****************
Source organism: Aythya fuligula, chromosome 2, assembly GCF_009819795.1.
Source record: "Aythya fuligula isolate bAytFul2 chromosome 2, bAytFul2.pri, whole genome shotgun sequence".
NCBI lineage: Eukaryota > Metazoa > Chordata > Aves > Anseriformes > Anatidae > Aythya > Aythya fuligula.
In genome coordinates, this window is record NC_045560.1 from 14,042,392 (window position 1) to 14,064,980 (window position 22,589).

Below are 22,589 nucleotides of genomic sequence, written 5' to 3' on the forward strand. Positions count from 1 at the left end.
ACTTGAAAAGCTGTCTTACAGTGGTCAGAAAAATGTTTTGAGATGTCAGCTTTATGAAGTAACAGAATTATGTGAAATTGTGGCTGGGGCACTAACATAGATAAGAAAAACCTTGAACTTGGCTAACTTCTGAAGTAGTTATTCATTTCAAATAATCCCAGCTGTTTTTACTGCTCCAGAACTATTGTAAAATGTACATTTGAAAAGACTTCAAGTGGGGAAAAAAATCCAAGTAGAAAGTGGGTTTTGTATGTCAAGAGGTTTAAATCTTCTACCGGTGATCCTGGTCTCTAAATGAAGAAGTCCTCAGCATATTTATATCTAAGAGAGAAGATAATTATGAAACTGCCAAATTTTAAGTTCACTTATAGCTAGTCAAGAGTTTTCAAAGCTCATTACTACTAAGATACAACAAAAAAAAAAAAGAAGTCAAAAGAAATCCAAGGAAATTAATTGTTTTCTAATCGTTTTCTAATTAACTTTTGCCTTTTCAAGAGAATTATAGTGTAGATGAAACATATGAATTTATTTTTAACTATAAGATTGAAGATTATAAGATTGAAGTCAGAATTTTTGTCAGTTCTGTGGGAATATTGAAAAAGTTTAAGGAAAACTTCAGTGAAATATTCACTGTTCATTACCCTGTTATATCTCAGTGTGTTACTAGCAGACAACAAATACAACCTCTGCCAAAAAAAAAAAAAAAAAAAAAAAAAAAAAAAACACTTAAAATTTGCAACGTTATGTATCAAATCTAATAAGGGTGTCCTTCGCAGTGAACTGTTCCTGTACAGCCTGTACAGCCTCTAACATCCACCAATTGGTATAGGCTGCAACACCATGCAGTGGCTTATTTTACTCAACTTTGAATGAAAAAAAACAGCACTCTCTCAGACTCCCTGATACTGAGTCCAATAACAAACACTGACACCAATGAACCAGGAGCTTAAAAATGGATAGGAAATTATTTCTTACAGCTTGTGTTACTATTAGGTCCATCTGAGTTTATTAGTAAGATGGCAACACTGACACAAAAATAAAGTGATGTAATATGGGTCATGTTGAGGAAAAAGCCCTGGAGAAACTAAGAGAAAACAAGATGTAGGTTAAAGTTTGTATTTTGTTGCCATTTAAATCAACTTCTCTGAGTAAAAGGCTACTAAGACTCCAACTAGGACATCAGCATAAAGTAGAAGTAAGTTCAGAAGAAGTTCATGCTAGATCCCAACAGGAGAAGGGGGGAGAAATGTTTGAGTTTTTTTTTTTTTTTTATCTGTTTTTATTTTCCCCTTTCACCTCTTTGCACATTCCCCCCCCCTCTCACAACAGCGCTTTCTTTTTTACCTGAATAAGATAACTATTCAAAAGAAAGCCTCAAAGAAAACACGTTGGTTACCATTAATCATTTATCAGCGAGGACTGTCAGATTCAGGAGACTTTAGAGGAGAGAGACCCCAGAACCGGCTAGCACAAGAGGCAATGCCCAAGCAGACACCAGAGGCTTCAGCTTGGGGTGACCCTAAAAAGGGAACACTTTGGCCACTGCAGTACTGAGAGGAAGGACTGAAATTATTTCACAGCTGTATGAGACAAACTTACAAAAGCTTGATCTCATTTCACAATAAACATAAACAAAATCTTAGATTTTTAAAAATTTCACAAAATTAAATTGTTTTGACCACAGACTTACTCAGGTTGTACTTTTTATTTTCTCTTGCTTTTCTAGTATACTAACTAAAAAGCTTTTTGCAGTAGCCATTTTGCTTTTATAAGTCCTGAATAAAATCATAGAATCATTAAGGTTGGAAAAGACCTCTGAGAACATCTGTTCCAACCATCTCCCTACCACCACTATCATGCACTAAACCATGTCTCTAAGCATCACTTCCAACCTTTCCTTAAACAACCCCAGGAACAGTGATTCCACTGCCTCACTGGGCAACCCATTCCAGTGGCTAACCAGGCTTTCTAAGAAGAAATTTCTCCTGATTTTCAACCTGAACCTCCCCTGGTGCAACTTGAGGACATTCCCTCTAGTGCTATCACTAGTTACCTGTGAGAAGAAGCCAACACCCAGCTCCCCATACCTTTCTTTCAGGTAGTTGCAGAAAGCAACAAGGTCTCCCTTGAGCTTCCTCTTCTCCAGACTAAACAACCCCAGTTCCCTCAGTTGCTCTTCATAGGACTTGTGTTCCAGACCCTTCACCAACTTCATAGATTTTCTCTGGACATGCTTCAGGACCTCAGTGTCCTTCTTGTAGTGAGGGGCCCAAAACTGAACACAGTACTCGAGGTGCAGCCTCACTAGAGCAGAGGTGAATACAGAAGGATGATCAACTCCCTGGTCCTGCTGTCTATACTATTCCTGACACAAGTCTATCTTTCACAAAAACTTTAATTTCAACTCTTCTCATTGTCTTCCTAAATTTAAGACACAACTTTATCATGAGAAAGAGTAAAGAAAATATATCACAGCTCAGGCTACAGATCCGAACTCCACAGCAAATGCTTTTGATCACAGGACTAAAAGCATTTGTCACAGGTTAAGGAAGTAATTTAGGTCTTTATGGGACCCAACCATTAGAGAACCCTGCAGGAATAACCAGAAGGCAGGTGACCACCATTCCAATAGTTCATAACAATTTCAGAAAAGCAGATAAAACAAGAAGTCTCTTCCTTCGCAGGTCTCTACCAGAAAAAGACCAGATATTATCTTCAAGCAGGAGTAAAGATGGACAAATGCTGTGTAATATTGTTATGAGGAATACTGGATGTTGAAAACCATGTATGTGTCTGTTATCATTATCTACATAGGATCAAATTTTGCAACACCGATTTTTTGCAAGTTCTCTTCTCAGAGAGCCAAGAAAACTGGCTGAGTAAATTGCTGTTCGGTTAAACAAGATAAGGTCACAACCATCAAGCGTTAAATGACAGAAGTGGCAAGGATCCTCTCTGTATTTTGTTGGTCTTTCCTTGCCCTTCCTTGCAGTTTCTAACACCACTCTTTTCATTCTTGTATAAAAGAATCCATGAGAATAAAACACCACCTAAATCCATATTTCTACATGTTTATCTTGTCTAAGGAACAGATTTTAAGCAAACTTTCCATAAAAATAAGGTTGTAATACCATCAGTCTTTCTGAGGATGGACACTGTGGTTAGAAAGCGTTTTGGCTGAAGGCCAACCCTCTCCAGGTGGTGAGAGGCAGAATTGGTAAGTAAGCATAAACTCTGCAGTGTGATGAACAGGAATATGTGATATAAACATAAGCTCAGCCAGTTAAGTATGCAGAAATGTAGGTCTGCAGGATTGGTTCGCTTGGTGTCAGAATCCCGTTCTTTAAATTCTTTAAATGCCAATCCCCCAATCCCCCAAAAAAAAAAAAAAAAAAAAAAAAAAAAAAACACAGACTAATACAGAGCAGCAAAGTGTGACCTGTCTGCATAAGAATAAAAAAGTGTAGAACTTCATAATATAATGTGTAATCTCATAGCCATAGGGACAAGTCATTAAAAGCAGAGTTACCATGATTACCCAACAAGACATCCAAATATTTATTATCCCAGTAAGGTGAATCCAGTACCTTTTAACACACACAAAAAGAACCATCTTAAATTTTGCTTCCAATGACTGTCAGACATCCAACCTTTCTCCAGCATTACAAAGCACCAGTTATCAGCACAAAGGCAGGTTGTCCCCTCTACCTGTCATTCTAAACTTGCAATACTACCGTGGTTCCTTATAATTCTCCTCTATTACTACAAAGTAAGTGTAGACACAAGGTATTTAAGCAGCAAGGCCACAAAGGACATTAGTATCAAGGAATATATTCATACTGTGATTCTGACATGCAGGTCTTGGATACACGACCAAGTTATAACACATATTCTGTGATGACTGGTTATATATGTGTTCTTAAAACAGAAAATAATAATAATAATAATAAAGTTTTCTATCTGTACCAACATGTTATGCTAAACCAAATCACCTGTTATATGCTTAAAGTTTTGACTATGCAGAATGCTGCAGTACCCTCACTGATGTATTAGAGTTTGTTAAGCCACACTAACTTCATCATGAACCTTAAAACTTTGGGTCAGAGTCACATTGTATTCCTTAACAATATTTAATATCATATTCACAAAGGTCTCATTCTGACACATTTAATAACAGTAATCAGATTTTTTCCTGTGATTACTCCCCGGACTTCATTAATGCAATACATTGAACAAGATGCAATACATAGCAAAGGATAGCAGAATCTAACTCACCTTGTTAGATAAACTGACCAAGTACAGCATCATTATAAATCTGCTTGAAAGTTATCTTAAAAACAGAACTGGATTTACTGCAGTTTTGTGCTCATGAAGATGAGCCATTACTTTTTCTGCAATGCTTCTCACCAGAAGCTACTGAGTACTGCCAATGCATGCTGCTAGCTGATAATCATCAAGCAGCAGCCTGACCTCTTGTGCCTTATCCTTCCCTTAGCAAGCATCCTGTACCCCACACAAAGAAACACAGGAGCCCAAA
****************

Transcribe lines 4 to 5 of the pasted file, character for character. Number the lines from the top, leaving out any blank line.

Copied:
In genome coordinates, this window is record NC_045560.1 from 14,042,392 (window position 1) to 14,064,980 (window position 22,589).

Below are 22,589 nucleotides of genomic sequence, written 5' to 3' on the forward strand. Positions count from 1 at the left end.